France was, of course, a continent of its own in the 1970s, as it has been celebrating its discourse on love for centuries. Flourishing after May 1968, France was a country in which women also took an interest in erotic cinema. The term wet dream certainly applies to Catherine Breillat’s A Real Young Girl (1976)—a rebellious, provocative, fantasy-filled story about a teenage girl’s sexual maturation and about capturing our gaze. The film caused massive confusion even in that liberal paradise and had to wait 20 years before entering (limited) circulation. The hilarious and audacious A Very Curious Girl (1969), made in France by Argentinian director Nelly Kaplan, exposes patriarchy and capitalism, showing on-screen a sexually abused girl who turns her victimhood into a business opportunity.
Spermula (1976), by painter, filmmaker and sculptor Charles Matton, is an erotic sci-fi invasion, a French equivalent to Machulski’s Sexmission. On spectacular sets that combine retro-futurism and satin bedding, we get to see Udo Kier, among others. After all, a lot of actors (including Klaus Kinsky and Stellan Skarsgård in Anita: Swedish Nymphet) started their careers in the 1970s “in the sack.” And since we’re talking about cast members, Serge Gainsbourg’s I Love You, I Don't (Je t’aime moi non plus, 1976), a film inspired by a famous song full of sensual sighs, you get to see, among others, Gerard Depardieu, Jane Birkin and Joe Dallesandro, a gay star from New York’s underground scene. The film is more than a moral provocation that shows on-screen anal sex. It is a true work of its time that valorizes sex as an autonomous, rebellious force detached from procreation.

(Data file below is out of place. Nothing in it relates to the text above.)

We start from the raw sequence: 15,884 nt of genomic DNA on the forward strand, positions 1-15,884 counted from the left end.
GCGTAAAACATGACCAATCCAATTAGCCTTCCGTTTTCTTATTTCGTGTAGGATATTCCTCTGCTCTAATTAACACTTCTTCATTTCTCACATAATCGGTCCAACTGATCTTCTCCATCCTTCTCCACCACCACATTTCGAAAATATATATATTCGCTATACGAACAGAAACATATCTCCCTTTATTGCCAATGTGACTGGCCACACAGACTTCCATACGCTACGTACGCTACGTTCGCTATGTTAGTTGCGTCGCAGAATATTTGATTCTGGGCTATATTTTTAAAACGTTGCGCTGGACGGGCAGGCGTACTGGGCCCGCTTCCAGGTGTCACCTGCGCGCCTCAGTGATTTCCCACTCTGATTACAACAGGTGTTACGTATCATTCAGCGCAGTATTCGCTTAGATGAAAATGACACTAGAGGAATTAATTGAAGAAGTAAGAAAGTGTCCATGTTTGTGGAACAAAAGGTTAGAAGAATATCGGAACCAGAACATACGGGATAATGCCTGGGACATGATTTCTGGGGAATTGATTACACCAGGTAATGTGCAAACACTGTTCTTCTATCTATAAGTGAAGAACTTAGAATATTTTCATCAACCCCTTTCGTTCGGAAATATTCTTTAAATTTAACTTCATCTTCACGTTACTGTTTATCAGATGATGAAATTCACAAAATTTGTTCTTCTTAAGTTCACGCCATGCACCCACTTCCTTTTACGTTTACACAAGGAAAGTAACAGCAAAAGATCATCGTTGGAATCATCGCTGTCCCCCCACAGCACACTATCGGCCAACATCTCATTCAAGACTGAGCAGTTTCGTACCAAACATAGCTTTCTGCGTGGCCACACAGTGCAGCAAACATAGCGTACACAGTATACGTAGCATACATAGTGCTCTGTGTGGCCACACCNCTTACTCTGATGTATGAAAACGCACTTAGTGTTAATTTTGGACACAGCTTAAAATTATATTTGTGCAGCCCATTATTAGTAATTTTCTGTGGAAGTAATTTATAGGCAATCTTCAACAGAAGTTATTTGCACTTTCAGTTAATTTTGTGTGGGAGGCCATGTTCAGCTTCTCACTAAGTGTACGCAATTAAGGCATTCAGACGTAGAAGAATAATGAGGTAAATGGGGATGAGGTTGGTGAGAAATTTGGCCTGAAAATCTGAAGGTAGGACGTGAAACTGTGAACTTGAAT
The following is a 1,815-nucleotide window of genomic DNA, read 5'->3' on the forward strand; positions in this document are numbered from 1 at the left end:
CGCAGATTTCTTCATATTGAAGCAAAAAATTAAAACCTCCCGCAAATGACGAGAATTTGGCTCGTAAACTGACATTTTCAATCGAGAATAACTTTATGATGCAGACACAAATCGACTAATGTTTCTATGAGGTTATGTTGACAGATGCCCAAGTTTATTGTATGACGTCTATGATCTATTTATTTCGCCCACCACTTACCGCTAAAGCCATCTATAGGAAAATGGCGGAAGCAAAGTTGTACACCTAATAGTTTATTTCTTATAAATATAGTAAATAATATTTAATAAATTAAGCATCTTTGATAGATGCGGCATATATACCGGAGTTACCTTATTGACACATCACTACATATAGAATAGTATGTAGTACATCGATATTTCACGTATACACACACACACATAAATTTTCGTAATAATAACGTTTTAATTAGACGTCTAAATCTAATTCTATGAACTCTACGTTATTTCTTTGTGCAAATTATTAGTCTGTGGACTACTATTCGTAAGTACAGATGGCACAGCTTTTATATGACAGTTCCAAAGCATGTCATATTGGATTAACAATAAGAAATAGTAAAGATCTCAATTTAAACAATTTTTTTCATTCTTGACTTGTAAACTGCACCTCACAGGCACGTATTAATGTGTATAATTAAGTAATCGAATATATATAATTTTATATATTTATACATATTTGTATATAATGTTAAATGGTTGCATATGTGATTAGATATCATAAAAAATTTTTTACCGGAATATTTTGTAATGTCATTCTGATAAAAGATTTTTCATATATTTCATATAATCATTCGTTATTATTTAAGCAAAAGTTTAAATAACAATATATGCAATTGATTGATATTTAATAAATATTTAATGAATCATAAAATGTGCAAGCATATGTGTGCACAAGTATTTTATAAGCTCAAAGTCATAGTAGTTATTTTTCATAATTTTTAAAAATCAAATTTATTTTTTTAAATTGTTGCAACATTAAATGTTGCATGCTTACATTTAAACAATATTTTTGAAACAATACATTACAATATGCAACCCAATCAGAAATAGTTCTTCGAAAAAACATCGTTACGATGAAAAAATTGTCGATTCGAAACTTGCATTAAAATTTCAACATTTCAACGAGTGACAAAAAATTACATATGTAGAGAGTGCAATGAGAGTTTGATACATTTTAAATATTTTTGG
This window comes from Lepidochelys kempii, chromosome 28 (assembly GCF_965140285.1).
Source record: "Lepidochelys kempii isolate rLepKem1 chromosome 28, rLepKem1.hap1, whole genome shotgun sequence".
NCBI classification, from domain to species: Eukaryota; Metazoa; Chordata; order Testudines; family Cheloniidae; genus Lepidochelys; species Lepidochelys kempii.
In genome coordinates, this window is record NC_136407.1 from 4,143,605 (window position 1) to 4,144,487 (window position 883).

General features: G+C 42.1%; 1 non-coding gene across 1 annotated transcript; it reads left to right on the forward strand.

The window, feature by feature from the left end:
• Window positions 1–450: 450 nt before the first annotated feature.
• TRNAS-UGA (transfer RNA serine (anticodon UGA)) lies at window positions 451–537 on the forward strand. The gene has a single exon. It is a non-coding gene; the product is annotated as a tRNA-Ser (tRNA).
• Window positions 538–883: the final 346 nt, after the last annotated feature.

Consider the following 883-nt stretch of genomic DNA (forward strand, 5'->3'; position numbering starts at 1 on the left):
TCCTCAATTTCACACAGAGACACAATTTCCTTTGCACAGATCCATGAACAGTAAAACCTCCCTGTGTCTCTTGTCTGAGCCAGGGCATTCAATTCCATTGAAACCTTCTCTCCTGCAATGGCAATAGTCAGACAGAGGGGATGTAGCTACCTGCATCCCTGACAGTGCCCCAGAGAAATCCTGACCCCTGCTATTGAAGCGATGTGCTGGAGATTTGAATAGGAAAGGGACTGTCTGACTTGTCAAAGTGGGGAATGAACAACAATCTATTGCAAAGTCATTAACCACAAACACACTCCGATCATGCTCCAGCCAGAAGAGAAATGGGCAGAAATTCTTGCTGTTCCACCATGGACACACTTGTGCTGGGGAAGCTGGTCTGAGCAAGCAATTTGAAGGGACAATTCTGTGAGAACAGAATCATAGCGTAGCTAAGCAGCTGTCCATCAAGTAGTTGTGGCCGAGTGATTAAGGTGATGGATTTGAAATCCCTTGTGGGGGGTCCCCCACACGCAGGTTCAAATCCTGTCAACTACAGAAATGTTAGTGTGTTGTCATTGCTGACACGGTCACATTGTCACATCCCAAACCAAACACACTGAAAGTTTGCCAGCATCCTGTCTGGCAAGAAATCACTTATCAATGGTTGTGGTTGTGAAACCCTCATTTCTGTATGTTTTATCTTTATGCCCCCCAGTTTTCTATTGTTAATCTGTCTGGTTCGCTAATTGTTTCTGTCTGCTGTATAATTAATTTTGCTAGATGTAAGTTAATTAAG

The American (that is to say African American) Sweet Sweetback’s Baad Asssss Song (1971), directed by Melvin Van Peebles, is an original blaxploitation film structured in the form of a jazz improvisation that transforms racial tension into erotic tension, flexing on-screen an aggressive black body that is desirable to both blacks and whites at the same time. Ironically, the film was co-produced by Bill Cosby, who was recently sentenced for sex offenses. Is that not the best metaphor for the disillusion that we are currently experiencing?
A half-century has passed since the sexual revolution, and we are facing a vision (a ghost?) of a new morality. The body and sex are once again at the center of a culture war: there are those who fear-monger behind claims that traditional values are under attack by LGBT+, while others fear escalating institutional violence, especially towards minorities, women and children. Some people are happy to see the #metoo movement usher in a new sexual code, while others turn up their noses, seeing it as a new form of puritanism. Surrendering to the pressures of new standards, not to mention economics, Hollywood is producing fewer and fewer R-rated films. In addition, old adult films have been “forgotten, ignored, considered esoteric marginalia,” as The Washington Post recently wrote. But we can’t find out who we really are if we don’t understand where we came from. One thing is certain: neither babies nor societies come from storks.
Małgorzata Sadowska, programmer of the Wet Dreams section